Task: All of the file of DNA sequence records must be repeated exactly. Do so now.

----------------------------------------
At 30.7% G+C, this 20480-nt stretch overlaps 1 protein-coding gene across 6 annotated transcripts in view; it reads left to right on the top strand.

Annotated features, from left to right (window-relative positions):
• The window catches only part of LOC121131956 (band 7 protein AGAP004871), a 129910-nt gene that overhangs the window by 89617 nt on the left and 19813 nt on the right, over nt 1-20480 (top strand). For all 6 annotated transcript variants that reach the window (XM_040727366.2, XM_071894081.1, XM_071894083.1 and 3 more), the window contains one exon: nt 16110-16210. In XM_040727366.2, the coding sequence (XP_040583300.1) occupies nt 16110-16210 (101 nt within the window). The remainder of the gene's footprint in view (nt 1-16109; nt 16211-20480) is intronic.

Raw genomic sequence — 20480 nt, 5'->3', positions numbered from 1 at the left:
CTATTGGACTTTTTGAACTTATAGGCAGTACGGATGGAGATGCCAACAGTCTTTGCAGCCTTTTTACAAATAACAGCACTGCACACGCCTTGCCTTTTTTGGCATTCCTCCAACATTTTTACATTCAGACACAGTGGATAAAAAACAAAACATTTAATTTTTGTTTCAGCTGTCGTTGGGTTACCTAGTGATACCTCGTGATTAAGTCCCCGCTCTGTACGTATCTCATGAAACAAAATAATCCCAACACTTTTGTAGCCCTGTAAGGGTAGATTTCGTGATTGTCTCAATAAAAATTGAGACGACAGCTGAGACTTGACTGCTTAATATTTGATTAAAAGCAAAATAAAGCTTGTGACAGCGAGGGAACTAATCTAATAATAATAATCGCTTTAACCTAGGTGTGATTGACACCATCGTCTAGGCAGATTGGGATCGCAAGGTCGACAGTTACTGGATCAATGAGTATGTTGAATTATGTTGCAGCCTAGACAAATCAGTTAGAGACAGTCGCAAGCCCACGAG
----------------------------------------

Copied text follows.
At 30.7% G+C, this 20480-nt stretch overlaps 1 protein-coding gene across 6 annotated transcripts in view; it reads left to right on the top strand.

Annotated features, from left to right (window-relative positions):
• The window catches only part of LOC121131956 (band 7 protein AGAP004871), a 129910-nt gene that overhangs the window by 89617 nt on the left and 19813 nt on the right, over nt 1-20480 (top strand). For all 6 annotated transcript variants that reach the window (XM_040727366.2, XM_071894081.1, XM_071894083.1 and 3 more), the window contains one exon: nt 16110-16210. In XM_040727366.2, the coding sequence (XP_040583300.1) occupies nt 16110-16210 (101 nt within the window). The remainder of the gene's footprint in view (nt 1-16109; nt 16211-20480) is intronic.

Raw genomic sequence — 20480 nt, 5'->3', positions numbered from 1 at the left:
CTATTGGACTTTTTGAACTTATAGGCAGTACGGATGGAGATGCCAACAGTCTTTGCAGCCTTTTTACAAATAACAGCACTGCACACGCCTTGCCTTTTTTGGCATTCCTCCAACATTTTTACATTCAGACACAGTGGATAAAAAACAAAACATTTAATTTTTGTTTCAGCTGTCGTTGGGTTACCTAGTGATACCTCGTGATTAAGTCCCCGCTCTGTACGTATCTCATGAAACAAAATAATCCCAACACTTTTGTAGCCCTGTAAGGGTAGATTTCGTGATTGTCTCAATAAAAATTGAGACGACAGCTGAGACTTGACTGCTTAATATTTGATTAAAAGCAAAATAAAGCTTGTGACAGCGAGGGAACTAATCTAATAATAATAATCGCTTTAACCTAGGTGTGATTGACACCATCGTCTAGGCAGATTGGGATCGCAAGGTCGACAGTTACTGGATCAATGAGTATGTTGAATTATGTTGCAGCCTAGACAAATCAGTTAGAGACAGTCGCAAGCCCACGAG